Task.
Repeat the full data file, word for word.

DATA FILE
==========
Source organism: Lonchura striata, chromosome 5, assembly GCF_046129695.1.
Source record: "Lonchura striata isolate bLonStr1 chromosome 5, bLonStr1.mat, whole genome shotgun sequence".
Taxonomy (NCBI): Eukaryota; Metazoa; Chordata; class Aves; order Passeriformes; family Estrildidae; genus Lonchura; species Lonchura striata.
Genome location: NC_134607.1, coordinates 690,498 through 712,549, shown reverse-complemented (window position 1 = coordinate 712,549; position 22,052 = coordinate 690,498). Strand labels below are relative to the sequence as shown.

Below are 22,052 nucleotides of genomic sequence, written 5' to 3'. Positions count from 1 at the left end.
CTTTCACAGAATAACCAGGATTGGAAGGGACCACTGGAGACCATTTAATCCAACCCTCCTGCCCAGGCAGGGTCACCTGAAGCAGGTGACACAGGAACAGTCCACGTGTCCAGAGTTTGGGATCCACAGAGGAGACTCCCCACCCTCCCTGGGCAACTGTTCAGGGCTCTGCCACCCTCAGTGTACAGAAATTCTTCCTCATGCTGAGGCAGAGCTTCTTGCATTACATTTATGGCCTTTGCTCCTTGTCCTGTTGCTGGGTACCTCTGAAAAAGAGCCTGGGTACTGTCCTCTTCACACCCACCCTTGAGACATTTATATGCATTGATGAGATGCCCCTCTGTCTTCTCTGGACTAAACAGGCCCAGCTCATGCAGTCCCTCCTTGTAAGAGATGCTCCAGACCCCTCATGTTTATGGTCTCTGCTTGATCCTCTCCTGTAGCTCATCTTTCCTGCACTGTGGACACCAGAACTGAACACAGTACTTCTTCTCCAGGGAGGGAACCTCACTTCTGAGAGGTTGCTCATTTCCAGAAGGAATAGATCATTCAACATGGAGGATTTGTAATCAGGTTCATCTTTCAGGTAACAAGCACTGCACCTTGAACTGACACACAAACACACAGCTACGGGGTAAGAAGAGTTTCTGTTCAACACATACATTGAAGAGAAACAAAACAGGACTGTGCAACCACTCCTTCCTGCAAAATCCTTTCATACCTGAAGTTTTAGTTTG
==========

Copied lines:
Source organism: Lonchura striata, chromosome 5, assembly GCF_046129695.1.
Source record: "Lonchura striata isolate bLonStr1 chromosome 5, bLonStr1.mat, whole genome shotgun sequence".
Taxonomy (NCBI): Eukaryota; Metazoa; Chordata; class Aves; order Passeriformes; family Estrildidae; genus Lonchura; species Lonchura striata.
Genome location: NC_134607.1, coordinates 690,498 through 712,549, shown reverse-complemented (window position 1 = coordinate 712,549; position 22,052 = coordinate 690,498). Strand labels below are relative to the sequence as shown.

Below are 22,052 nucleotides of genomic sequence, written 5' to 3'. Positions count from 1 at the left end.
CTTTCACAGAATAACCAGGATTGGAAGGGACCACTGGAGACCATTTAATCCAACCCTCCTGCCCAGGCAGGGTCACCTGAAGCAGGTGACACAGGAACAGTCCACGTGTCCAGAGTTTGGGATCCACAGAGGAGACTCCCCACCCTCCCTGGGCAACTGTTCAGGGCTCTGCCACCCTCAGTGTACAGAAATTCTTCCTCATGCTGAGGCAGAGCTTCTTGCATTACATTTATGGCCTTTGCTCCTTGTCCTGTTGCTGGGTACCTCTGAAAAAGAGCCTGGGTACTGTCCTCTTCACACCCACCCTTGAGACATTTATATGCATTGATGAGATGCCCCTCTGTCTTCTCTGGACTAAACAGGCCCAGCTCATGCAGTCCCTCCTTGTAAGAGATGCTCCAGACCCCTCATGTTTATGGTCTCTGCTTGATCCTCTCCTGTAGCTCATCTTTCCTGCACTGTGGACACCAGAACTGAACACAGTACTTCTTCTCCAGGGAGGGAACCTCACTTCTGAGAGGTTGCTCATTTCCAGAAGGAATAGATCATTCAACATGGAGGATTTGTAATCAGGTTCATCTTTCAGGTAACAAGCACTGCACCTTGAACTGACACACAAACACACAGCTACGGGGTAAGAAGAGTTTCTGTTCAACACATACATTGAAGAGAAACAAAACAGGACTGTGCAACCACTCCTTCCTGCAAAATCCTTTCATACCTGAAGTTTTAGTTTG